Federal Appeals Court upholds SB54
Last Tuesday a Federal Appeals Court, specifically the 10th Circuit Court of Appeals, upheld the controversial election law, which allows candidates to circumvent the party’s caucuses, gathering signatures from local citizens to have their name placed on the primary ballot.
The Utah GOP was staunchly opposed to SB54, surely seeing it as a loss of power and control in their own elections. They went so far as suing the state over the law, causing a deep divide within the party between candidates that see it as a threat and candidates that might use it to ensure their own spot on the ballot.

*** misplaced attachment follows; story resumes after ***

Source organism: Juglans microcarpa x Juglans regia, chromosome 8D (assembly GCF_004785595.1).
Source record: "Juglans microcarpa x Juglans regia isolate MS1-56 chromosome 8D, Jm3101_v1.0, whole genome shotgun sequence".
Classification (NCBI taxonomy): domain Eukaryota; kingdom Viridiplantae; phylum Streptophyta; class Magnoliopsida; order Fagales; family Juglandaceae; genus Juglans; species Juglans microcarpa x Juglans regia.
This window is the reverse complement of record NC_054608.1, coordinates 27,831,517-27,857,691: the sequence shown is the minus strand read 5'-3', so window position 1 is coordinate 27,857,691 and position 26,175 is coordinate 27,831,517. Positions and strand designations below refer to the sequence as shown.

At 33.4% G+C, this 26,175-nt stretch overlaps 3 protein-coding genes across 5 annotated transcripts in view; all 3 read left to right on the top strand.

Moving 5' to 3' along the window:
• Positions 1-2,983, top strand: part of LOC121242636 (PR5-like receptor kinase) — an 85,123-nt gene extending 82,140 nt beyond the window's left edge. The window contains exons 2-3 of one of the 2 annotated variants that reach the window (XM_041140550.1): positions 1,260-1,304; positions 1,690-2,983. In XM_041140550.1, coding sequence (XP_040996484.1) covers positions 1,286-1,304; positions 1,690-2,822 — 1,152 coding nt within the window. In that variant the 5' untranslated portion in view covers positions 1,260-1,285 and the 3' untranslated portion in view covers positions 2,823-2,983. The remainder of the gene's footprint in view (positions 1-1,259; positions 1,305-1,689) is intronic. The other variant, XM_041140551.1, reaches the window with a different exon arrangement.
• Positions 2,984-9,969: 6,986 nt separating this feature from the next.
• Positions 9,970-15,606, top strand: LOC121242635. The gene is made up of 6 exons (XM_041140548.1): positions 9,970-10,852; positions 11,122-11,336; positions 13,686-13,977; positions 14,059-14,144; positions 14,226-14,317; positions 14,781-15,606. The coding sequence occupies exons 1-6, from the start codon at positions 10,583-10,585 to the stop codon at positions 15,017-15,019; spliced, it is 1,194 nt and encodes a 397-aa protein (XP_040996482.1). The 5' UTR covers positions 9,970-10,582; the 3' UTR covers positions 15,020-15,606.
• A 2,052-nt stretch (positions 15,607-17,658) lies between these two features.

The legal proceedings have accrued immense legal fees, but that doesn’t seem to be a stumbling block for the opposition to the bill. Entrata CEO Dave Bateman stated that he was willing to pay for the legal costs going forward stating “If it has to go to the Supreme Court, I will pay every penny of that, if I have to.”
This seems to bode well for the Utah Democratic party, as the opposition to SB54 indicates dissent within the Republican party, and may split the vote amongst Republican candidates when elections come.